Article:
The bass and guitars were pretty simple to do, especially the bass. That was one take, no punch ins, just big whole notes and lots of sustain. The guitars were a little different. They consist of parts from the original demo, and new sections added after the arrangement neared completion. The absolute hardest aspect of the recording was the lead vocal. I'm still a little wary of it, always waiting to cringe at certain lines. I can't even count how many attempts I made at getting to the final version; it must number more than a hundred. A bit depressing really. However, the version on the album is there after much deliberation and effort. I don't think it's my strongest vocal by any stretch, I just wasn't in command of my voice enough to do any better! The real challenge was to capture the fragility of the lyric and then sing the part without sounding totally crap. Getting the balance between performance and vulnerability, trying to keep the pitch and then transition into the louder final chorus proved quite the challenge. I think it works now, but perhaps a few of you will let me know differently? Isabelle had the easy job of just adding in a few spotlight moments, a couple harmonies and putting her voice into the mix of the massive chorus harmonies. We considered redoing her parts later on, in attempt to add more of her to the mix, but really, it seemed complete as it was and now she gets to sing a lot of harmonies when we do it live now!

By them time we finished the lyrics the song encompassed a great deal more than just a tribute to our friend. I'd envisioned pretty much everyone who'd ever passed away, from Callan, my high school friend and the singer in my first band, my father, Isabelle's grandfather, as well as Jordan, but it became more ambiguous as to whether it was about those who died, or those who survived? It depends on perspective really, which is what makes the song more interesting to us.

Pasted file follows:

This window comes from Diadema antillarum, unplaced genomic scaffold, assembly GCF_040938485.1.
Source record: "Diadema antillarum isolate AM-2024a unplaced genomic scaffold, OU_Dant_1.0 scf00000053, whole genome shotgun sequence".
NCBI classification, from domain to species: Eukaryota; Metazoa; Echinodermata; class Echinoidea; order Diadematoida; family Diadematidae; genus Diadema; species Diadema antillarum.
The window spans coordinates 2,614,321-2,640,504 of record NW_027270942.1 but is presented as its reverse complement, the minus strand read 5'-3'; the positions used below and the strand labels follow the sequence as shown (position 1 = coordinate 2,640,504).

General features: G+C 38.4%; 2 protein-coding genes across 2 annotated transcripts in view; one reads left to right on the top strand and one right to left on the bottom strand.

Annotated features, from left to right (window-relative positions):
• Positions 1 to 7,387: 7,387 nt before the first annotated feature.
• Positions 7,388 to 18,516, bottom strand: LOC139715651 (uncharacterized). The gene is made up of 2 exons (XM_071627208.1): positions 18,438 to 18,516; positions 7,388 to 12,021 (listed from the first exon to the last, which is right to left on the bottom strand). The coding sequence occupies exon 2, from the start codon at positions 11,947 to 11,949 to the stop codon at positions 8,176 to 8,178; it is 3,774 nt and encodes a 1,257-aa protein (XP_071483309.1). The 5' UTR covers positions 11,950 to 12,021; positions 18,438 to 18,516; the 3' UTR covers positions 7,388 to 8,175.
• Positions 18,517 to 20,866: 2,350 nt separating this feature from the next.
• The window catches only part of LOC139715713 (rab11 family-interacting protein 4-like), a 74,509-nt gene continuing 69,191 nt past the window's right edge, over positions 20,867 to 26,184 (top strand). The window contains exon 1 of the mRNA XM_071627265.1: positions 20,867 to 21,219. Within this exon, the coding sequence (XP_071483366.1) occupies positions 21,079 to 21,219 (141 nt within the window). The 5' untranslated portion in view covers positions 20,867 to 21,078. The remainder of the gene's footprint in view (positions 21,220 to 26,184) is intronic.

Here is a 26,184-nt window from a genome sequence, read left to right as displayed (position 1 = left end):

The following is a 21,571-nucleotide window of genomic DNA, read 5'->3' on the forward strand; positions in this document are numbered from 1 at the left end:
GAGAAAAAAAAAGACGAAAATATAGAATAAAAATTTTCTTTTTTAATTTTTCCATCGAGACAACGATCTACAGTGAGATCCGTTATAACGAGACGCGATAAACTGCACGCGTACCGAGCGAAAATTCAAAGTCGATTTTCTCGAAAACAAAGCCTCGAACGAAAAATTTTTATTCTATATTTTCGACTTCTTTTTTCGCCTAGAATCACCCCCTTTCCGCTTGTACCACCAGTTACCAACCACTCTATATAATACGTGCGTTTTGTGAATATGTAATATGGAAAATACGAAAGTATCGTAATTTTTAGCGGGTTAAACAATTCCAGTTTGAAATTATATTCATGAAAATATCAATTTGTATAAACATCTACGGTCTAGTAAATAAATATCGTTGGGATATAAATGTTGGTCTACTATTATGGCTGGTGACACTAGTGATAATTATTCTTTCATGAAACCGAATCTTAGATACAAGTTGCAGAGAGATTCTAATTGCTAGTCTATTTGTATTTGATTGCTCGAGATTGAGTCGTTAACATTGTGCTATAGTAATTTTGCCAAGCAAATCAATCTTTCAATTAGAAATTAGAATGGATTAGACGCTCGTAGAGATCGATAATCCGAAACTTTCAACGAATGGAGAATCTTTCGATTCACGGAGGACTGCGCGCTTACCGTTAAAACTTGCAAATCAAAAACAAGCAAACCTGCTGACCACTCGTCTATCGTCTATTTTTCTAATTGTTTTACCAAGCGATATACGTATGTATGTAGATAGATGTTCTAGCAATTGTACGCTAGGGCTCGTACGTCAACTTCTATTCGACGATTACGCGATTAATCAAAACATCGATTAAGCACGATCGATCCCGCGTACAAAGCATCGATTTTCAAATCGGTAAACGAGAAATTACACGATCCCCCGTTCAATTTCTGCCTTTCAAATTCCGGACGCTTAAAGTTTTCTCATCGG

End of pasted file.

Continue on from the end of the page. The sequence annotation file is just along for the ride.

The lyrics are:

The afternoon was spent, staring at the skyline
The sun has set on your dreams tonight
We know you're faced with a problem
You're given life and then it's taken

All of the love, all of the love,
All of the love, the love in the world
All of the love , all of the love,
All of the love, the love in the world

Can't bring you back, (can't bring you back) to us
In these times we like to lean on other answers (It makes it easy)
It makes it easy to keep on breathing (do you decide)
We're gone too soon but when is a good time?

All of the love, all of the love,
All of the love, the love in the world
All of the love , all of the love,
All of the love, the love in the world

Can't bring you back to us
Can't bring you back to us
Can't bring you back to us
Can't bring you back to us

All of the love, all of the love, all of the love, the love in the world
All of the love, the love in the world, all of the love can't bring you back

Not really a pop song you could say. But it was cathartic. At one point I remember sampling a little moment in the fade out, where the backing vocals were looping into a delay and sounded like monks in a cathedral. So I copied that and flew it into the intro of the song. In the album sequence you hear them at the very end of All Together, right before the introductory piano of All of the Love. Sets the mood.

If you take the time to watch the time lapse video we made for this song, you'll see flashes of people in each of the choruses. One is my father, another is Isabelle's granddad, another still is Callan and right at the climax of the song there are two images of Jordan that appear one after another. It's maybe a bit heavy handed but seemed a nice tribute to those people we loved and are lost to us now.

That's it for today, we're starting to rehearse again after taking way too much time off to work and make some money! Got to get back on stage and performing, life seems so dull other wise.

Thanks for reading, hope you're all happy and healthy! Cheers,

Mark